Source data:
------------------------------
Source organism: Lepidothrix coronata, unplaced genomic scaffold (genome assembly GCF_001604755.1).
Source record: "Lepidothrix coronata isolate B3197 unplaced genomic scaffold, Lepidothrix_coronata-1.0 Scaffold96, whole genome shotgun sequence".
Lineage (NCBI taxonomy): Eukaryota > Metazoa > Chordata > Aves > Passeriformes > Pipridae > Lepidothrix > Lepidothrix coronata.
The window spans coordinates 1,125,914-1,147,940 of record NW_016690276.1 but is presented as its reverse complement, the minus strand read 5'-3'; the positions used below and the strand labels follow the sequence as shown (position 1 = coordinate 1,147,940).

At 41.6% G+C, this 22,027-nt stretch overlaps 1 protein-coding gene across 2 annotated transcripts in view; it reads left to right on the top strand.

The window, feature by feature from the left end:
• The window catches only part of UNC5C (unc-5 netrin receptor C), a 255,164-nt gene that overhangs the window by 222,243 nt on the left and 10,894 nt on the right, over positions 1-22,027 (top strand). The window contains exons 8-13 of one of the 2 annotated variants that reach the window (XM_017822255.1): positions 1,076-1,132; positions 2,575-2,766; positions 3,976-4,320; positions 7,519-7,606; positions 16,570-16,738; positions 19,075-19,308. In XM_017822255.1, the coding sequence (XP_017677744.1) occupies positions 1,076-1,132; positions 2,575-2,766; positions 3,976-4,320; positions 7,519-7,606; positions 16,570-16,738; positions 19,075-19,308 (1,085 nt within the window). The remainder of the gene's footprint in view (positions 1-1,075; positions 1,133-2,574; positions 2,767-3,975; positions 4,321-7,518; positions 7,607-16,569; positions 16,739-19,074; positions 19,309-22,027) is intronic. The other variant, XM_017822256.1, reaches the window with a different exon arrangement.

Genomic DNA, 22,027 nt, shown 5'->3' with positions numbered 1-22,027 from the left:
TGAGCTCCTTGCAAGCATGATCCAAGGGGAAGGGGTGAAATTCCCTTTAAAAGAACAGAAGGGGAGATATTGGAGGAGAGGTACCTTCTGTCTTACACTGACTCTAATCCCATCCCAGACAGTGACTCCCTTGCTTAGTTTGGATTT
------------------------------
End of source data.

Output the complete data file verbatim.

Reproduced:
Source organism: Lepidothrix coronata, unplaced genomic scaffold (genome assembly GCF_001604755.1).
Source record: "Lepidothrix coronata isolate B3197 unplaced genomic scaffold, Lepidothrix_coronata-1.0 Scaffold96, whole genome shotgun sequence".
Lineage (NCBI taxonomy): Eukaryota > Metazoa > Chordata > Aves > Passeriformes > Pipridae > Lepidothrix > Lepidothrix coronata.
The window spans coordinates 1,125,914-1,147,940 of record NW_016690276.1 but is presented as its reverse complement, the minus strand read 5'-3'; the positions used below and the strand labels follow the sequence as shown (position 1 = coordinate 1,147,940).

At 41.6% G+C, this 22,027-nt stretch overlaps 1 protein-coding gene across 2 annotated transcripts in view; it reads left to right on the top strand.

The window, feature by feature from the left end:
• The window catches only part of UNC5C (unc-5 netrin receptor C), a 255,164-nt gene that overhangs the window by 222,243 nt on the left and 10,894 nt on the right, over positions 1-22,027 (top strand). The window contains exons 8-13 of one of the 2 annotated variants that reach the window (XM_017822255.1): positions 1,076-1,132; positions 2,575-2,766; positions 3,976-4,320; positions 7,519-7,606; positions 16,570-16,738; positions 19,075-19,308. In XM_017822255.1, the coding sequence (XP_017677744.1) occupies positions 1,076-1,132; positions 2,575-2,766; positions 3,976-4,320; positions 7,519-7,606; positions 16,570-16,738; positions 19,075-19,308 (1,085 nt within the window). The remainder of the gene's footprint in view (positions 1-1,075; positions 1,133-2,574; positions 2,767-3,975; positions 4,321-7,518; positions 7,607-16,569; positions 16,739-19,074; positions 19,309-22,027) is intronic. The other variant, XM_017822256.1, reaches the window with a different exon arrangement.

Genomic DNA, 22,027 nt, shown 5'->3' with positions numbered 1-22,027 from the left:
TGAGCTCCTTGCAAGCATGATCCAAGGGGAAGGGGTGAAATTCCCTTTAAAAGAACAGAAGGGGAGATATTGGAGGAGAGGTACCTTCTGTCTTACACTGACTCTAATCCCATCCCAGACAGTGACTCCCTTGCTTAGTTTGGATTT